Loading the Canon #12 by Helena-Anne Hittel
Ars Moriendi: The Art of Dying
Happy Halloween, Drunken Odysseans! Loading the Canon is taking a deathly turn today, as I examine all things… well, slightly morbid, actually.
People have been making offerings to the dead since time began. They can be things as small as a few flowers to entire terra-cotta armies to protect you in the afterlife. Art historians love grave goods, because they say so much about a culture. Markers, tombs, statuary, pottery all seem to point towards an afterlife. The ancient Egyptians, for example, had some of the most lavishly given gifts buried with them (if you were of a certain station).
When given the words “ancient Egypt,” terms like “mummy”, “pharaoh”, “pyramid” and “sarcophagus” usually aren’t far behind (fun fact: sarcophagus translates to “flesh eater”). It’s true. The ancient Egyptians had, perhaps, one of the most recognizable burial cultures in the world. They were known for the preservation of bodies through mummification, gold funeral masks, colorful sarcophagi, and, of course, constructing giant pyramidal tombs to mark the graves of their pharaohs. The most recognizable (and intact!) of these is the Tomb of Tutankhamun, discovered in 1922 by Howard Carter and George Herbert, the 5th Earl of Carnarvon. This tomb, in particular, contained over 5,000 ritual and funerary objects, all of which are in the Egyptian Museum in Cairo.
The Greeks were well-known for their temple complexes, statuary, and pottery. Certainly the pottery. Vessels were used as household items, trade goods, grave goods, urns and grave markers. The Dipylon Cemetery in Athens, for example, contains graves from as early as 1200 BC to the Hellenistic Period. Many of these graves were marked with various large-scale decorative pottery. Different shapes also noted who was buried beneath each one. A krater, which is a large vessel out of which wine is served, was commonly used at symposia and therefore associated with men. Thus, this would most likely mark a man’s grave. Vessels such as a lutrophoros (literally, “Carrier of Washing Water”) were used fro a bridal bath before weddings, and would mark the grave of an unmarried woman.
The ancient Etruscans, predating the Roman civilization, had a similar idea as to what to put into a tomb. This idea, however, was made completely robber-proof. The Egyptian tombs held such expensive gifts and were so ostentatious, they basically waved a flag and called out, “Come loot me!” The Etruscans remedied this situation by carving all the objects they thought their loved ones would need, in relief, in the walls of the tomb at Cerveteri. Rob me now, sucker! I dare ya.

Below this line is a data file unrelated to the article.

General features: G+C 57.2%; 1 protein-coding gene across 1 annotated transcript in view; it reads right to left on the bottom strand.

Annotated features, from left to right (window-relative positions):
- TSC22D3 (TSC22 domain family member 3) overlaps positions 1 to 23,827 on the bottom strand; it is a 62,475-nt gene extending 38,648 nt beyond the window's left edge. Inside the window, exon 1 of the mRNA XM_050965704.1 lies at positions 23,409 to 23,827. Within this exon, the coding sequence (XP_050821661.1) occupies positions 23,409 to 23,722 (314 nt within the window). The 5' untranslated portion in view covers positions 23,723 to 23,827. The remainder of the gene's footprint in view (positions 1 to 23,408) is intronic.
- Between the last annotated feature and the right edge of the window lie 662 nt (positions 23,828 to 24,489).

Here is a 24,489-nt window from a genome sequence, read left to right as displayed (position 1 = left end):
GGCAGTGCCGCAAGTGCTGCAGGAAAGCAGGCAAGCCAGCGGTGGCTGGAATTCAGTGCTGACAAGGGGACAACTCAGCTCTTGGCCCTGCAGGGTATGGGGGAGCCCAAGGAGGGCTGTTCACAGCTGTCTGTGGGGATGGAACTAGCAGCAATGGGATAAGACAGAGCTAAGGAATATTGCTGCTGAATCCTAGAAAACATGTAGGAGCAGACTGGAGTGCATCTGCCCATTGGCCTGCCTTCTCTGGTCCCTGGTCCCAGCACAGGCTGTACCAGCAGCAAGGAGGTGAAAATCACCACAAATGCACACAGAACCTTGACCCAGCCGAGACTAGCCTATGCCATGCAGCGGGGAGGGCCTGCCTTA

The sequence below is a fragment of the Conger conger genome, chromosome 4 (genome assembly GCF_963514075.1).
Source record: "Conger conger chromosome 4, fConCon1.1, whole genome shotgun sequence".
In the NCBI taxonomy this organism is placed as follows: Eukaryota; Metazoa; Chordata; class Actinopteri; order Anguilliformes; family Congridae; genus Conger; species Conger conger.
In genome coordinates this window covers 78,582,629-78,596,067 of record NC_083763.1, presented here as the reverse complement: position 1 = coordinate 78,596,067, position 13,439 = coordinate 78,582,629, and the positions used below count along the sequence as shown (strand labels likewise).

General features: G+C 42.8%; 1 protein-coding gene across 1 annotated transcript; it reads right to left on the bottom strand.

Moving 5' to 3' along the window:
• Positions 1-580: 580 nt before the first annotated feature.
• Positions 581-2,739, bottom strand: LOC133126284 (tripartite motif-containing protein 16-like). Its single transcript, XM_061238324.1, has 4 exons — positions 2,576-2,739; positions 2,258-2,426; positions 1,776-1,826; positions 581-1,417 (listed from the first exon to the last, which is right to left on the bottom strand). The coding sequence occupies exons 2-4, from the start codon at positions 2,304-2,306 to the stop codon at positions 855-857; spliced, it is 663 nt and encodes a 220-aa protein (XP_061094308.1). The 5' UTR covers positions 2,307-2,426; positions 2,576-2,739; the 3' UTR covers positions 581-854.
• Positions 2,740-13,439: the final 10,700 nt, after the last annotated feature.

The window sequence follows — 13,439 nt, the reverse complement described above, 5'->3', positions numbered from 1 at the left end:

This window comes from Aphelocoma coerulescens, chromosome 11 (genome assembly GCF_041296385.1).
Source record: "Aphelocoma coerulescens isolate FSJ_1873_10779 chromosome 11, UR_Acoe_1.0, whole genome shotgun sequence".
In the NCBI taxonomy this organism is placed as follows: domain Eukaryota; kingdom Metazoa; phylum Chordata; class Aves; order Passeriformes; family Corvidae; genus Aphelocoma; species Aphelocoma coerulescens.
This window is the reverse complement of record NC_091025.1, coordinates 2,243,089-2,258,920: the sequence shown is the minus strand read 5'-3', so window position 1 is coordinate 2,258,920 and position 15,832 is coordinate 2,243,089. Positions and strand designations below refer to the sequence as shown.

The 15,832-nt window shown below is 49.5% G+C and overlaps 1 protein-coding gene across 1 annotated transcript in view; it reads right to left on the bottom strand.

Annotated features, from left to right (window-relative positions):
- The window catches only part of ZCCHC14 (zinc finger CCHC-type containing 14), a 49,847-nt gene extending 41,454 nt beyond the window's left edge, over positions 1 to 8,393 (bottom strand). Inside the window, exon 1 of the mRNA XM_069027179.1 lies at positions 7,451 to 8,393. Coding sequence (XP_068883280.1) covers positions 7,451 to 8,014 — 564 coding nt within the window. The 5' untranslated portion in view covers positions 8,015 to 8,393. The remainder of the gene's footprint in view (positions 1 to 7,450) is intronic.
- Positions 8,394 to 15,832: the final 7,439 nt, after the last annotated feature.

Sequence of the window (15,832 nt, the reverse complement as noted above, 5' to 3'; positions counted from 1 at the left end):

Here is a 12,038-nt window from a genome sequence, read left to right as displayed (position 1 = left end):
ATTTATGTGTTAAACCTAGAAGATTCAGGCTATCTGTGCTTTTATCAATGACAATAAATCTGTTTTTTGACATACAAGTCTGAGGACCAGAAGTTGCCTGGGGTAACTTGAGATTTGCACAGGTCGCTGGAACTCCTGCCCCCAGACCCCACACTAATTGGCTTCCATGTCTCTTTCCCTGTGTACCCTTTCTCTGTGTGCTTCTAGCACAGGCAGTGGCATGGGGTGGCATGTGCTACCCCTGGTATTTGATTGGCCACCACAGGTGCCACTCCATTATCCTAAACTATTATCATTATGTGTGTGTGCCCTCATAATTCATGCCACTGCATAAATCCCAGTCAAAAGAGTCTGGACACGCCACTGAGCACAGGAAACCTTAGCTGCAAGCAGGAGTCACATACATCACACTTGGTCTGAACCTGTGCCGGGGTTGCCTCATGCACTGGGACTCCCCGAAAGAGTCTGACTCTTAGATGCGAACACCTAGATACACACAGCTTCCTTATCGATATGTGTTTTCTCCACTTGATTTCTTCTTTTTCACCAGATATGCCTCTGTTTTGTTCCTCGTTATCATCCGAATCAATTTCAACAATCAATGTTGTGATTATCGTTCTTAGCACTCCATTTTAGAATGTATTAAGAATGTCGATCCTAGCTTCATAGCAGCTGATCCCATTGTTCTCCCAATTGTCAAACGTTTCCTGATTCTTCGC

Fast forward to the Late Middle Ages. It wasn’t a “Dark Age”, and it probably wasn’t a bad time to be alive. It was just a short time. Religion was one of the most important things back then, and your faith dictated where you would go and what would happen to you. In 1415, a Dominican friar sought to make passing a little bit easier for the masses with the Ars Moriendi (roughly translated from the Latin as “The Art of Dying”). This text was a book of prayers written for the dead and dying and was published in two versions, with the shorter, more condensed version easily accessible by many. These were printed in black and white, but there were also hand-colored “deluxe” versions, if you could spare the expense. These books contained mostly illustrations for the illiterate masses, and could be read to you in Latin by a cleric.
Nobody really wants to die. I definitely don’t, but it’s like taxes: you really can’t avoid it. (Well, you can avoid taxes. It’s just recommended that you don’t.) The ancients knew this, too, but like today, they made cultural offerings to those they mourned. That way, when you woke up in your afterlife, you knew you were loved and it would be business as usual.
Helena-Anne Hittel (Episode 35, essay) is an Art History Major at the University of Central Florida and Intern at the UCF Art Gallery.